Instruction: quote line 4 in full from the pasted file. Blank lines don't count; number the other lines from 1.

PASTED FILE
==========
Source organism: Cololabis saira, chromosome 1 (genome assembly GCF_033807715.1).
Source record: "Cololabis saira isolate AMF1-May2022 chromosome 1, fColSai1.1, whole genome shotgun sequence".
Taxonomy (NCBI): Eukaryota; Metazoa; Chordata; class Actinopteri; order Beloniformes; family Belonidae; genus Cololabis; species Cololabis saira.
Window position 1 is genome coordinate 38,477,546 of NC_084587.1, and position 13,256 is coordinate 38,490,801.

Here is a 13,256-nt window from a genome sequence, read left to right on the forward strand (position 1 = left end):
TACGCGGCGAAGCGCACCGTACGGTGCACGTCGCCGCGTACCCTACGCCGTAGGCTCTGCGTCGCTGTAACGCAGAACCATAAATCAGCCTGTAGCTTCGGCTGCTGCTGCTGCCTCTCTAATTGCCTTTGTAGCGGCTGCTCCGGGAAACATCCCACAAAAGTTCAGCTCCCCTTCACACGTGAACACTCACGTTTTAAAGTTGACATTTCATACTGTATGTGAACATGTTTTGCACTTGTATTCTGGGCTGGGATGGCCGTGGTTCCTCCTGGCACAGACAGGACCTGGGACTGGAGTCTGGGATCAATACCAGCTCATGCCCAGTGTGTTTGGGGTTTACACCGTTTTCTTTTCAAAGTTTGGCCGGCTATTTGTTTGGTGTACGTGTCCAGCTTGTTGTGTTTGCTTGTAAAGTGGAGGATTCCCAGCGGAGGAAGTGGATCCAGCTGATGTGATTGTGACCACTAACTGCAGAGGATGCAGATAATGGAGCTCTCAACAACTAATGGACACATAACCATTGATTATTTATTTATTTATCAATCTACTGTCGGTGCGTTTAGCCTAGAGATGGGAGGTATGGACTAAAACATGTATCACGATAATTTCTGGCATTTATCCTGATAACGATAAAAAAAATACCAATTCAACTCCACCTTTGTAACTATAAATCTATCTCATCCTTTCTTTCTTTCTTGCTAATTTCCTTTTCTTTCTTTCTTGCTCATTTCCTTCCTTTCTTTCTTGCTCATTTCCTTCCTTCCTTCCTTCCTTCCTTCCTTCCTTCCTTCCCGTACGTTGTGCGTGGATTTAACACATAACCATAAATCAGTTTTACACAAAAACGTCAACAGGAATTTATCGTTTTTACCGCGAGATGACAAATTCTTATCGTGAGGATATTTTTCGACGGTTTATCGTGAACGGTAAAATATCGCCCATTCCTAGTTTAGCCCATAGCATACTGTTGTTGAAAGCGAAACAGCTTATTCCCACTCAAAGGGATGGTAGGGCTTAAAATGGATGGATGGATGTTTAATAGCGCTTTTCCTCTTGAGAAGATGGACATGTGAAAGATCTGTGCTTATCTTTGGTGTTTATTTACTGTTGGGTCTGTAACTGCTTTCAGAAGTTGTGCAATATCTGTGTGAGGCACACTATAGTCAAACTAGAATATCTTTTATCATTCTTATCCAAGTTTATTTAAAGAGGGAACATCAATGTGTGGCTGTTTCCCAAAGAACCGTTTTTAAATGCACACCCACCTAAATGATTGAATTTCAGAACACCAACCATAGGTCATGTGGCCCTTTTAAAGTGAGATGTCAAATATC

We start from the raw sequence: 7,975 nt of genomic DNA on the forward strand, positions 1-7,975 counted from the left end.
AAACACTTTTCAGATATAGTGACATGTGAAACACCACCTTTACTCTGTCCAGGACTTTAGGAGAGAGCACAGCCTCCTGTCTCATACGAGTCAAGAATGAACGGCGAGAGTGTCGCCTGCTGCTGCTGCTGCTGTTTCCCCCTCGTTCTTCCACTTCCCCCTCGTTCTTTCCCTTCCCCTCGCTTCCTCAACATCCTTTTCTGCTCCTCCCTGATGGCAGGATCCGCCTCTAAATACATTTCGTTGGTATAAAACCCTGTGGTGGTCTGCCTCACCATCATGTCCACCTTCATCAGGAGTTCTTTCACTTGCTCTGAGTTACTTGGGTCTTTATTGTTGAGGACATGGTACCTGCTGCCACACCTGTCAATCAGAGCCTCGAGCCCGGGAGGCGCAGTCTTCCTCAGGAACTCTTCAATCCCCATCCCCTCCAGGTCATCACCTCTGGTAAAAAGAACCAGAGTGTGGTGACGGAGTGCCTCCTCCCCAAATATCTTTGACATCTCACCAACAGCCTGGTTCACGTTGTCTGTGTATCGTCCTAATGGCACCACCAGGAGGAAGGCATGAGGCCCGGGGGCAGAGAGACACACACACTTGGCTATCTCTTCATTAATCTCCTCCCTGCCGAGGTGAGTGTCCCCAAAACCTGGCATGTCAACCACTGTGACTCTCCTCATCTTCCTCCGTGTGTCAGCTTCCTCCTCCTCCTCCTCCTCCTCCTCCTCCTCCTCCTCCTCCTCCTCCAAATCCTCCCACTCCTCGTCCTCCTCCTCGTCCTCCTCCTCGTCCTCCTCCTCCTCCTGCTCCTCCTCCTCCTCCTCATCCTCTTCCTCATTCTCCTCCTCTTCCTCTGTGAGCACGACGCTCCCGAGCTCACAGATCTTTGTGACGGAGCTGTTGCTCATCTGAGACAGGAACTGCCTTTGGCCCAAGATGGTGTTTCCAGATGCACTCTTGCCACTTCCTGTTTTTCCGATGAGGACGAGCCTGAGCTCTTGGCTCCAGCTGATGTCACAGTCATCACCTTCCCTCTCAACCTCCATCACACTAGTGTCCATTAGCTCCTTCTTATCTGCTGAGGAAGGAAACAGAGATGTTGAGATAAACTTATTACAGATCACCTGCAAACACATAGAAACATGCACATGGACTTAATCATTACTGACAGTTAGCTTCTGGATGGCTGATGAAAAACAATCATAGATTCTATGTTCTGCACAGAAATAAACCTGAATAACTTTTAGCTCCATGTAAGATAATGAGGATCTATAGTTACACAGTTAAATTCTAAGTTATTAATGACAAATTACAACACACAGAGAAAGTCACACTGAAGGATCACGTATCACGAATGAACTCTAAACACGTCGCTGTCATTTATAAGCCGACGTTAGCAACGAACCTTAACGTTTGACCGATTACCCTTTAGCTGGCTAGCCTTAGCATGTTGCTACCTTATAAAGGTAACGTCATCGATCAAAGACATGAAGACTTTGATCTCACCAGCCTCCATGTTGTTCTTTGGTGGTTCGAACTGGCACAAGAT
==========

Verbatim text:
Window position 1 is genome coordinate 38,477,546 of NC_084587.1, and position 13,256 is coordinate 38,490,801.